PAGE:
There’s still a lot of education that needs to be done with customers about MPS, particularly in Century’s market, but they’re catching on.
“There’s some apprehension when dealing with IT & business owners when replacing an MFP, but when discussing complete printer management at one consistent cost at the same price or lower than they’re currently paying, it’s the old, what are we missing here, what’s going on and what are you trying to do?” says Ruhland. “There’s times when they just don’t grasp it.”
As decisions move up the corporate ladder, it’s become more common for Century’s sales reps to spend more time with IT folks compared to a few years ago.
“I’m dealing with the CEO, CFO, IT, business managers, owners, it really depends on the application and business goal,” responds Ruhland. “If you’re dealing with printers, you’re dealing with IT first. You may get the blessing from the ownership to proceed, but it’s IT who is saying I’m going to let you on my network or I’m going to let you do this.”
If he’s selling document management or imaging, Ruhland’s dealing with business owners and CFOs. There the questions focus on the business processes and efficiencies, investment, cost justifications, and the complete analysis.
“For MFPs and printers, we deal with everyone—IT, CEO’s, and CFO’s,” adds Ruhland.
Asked what Century’s management knows now about selling MPS that they wish they had known five years ago, Ruhland replies, “I wish we would have gone down the path with the Kyocera printer line and done the analysis that way. I think life would have been a lot easier.”
One challenge many dealers have faced for years now is transitioning their sales reps from copier reps to solutions salespeople. And that’s something Century has had to deal with as well. Ruhland has been with Century for 10 years and is still trying to figure out how to adopt the new way of thinking and get the company’s sales reps to accept that when selling services such as managed print, sales cycles are longer.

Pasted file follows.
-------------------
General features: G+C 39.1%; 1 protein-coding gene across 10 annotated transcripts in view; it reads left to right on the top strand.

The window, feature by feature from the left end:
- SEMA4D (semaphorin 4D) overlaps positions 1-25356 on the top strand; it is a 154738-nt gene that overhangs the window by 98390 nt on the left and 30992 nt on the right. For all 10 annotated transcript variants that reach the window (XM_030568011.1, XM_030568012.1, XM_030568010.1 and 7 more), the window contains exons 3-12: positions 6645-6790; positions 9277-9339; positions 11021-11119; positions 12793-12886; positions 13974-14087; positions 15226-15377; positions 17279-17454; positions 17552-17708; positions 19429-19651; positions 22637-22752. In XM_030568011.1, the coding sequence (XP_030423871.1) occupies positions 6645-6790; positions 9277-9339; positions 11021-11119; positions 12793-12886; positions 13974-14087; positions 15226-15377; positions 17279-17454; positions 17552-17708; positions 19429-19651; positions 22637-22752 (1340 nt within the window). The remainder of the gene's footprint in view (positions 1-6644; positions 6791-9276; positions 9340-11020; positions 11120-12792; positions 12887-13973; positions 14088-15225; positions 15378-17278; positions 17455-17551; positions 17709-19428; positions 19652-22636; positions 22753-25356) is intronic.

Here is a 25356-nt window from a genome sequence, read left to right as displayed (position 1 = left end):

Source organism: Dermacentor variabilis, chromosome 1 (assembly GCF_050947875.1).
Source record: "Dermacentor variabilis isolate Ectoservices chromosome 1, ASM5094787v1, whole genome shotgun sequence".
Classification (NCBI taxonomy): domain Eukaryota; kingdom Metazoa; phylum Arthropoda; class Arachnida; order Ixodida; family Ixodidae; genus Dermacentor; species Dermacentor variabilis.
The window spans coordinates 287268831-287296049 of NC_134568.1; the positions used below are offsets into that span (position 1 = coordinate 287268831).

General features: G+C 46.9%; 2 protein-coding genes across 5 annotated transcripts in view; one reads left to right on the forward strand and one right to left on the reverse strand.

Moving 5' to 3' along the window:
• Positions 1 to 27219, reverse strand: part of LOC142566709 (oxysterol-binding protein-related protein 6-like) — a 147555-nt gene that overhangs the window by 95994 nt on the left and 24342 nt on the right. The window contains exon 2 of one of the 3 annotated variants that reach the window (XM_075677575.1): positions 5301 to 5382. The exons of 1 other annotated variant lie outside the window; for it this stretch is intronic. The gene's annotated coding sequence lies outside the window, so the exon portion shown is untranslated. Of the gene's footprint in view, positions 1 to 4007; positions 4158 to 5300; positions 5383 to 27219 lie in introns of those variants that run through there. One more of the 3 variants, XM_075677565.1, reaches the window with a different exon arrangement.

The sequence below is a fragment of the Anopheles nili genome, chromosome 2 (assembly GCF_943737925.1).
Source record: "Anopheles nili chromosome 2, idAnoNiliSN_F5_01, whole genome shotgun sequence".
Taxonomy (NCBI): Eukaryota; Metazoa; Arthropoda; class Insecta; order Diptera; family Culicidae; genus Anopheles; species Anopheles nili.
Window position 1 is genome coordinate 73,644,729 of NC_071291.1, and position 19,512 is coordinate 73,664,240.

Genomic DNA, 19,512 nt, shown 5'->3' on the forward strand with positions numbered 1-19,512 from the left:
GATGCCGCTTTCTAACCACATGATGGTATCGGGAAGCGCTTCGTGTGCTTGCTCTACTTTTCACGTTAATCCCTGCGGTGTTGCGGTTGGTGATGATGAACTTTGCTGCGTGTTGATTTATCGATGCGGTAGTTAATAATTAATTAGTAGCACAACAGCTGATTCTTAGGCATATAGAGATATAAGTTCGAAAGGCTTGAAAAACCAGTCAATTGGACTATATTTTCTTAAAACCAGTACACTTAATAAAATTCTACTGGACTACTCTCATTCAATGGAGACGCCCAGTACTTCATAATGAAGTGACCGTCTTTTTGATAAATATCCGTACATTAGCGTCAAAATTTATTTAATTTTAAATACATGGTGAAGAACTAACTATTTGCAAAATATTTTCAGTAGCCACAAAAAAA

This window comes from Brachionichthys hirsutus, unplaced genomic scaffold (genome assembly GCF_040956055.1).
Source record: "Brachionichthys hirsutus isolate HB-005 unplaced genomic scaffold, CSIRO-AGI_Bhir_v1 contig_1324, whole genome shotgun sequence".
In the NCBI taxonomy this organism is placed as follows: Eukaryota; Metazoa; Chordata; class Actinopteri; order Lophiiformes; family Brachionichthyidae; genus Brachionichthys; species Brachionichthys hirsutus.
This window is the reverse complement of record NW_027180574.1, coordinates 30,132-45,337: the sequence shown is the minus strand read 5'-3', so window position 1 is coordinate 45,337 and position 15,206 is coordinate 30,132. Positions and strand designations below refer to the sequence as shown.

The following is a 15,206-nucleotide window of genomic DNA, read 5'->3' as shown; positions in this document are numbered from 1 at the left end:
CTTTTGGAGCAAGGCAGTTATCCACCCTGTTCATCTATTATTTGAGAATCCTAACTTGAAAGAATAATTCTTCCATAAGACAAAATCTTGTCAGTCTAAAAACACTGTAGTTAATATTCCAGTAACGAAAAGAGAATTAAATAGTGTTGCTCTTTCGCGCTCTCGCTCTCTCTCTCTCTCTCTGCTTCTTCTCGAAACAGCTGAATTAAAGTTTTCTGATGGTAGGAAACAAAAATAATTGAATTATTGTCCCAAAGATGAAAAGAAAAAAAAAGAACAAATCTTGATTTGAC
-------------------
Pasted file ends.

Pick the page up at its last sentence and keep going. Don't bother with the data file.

“I’ve been working on one MPS deal for almost six months now,” states Ruhland, who is well aware of the frustrations that reps feel. “It just takes time if you’re going to do it right, and sometimes the mentality is not there to wait for that process to happen.”
To help their reps get over that hump, Century offers training sessions at their main office. While some dealers employ specialists to assist their sales reps in the field, Century’s specialists tend to work behind the scenes. “Our sales reps go out and ask the questions and try to find out what the needs are before we bring in our developers, etc.,” notes Ruhland. “It’s a little different than just having a complete specialist.”
On the sales side, Ruhland is one of the few sales people in the dealership who can also function as a specialist. He possesses some certifications, which helps him and the other reps in the company. “It’s worked out well because there are some things that we are providing now that’s harder to grasp for some of our seasoned sales reps,” adds Ruhland.
Century sells both Kyocera and Konica Minolta devices, but Kyocera is considered their primary line. “There’s a nice complement between the two product lines, and depending on our analysis [of customer needs], that’s how we decide which way to go,” notes Ruhland. “I think we have more flexibility and more continuity with the Kyocera line—how everything ties into networks, systems, and what companies understand, it’s a better integration.”
Although Century hasn’t branched out into Managed Network Services yet, they’re considering it.
“I see it with our younger employees, they print less, copy less, obtain more of their information via electronic devices whether it’s their tablet or phone; I can see the future and the trends, and that’s probably the step we’ll have to take to grow our business,” says Gerdes.
As the industry changes around them, Century continues to move forward even though their core business philosophy remains the same—serving the customer amidst changing technology. “But you also have to help the customer understand that you provide more services than you did five years ago,” emphasizes Ruhland.
That’s something that Century is currently doing and will continue to do as new services and solutions opportunities emerge to ensure that customers and prospects alike understand that they’re the best option for technology, solutions, and services in their market.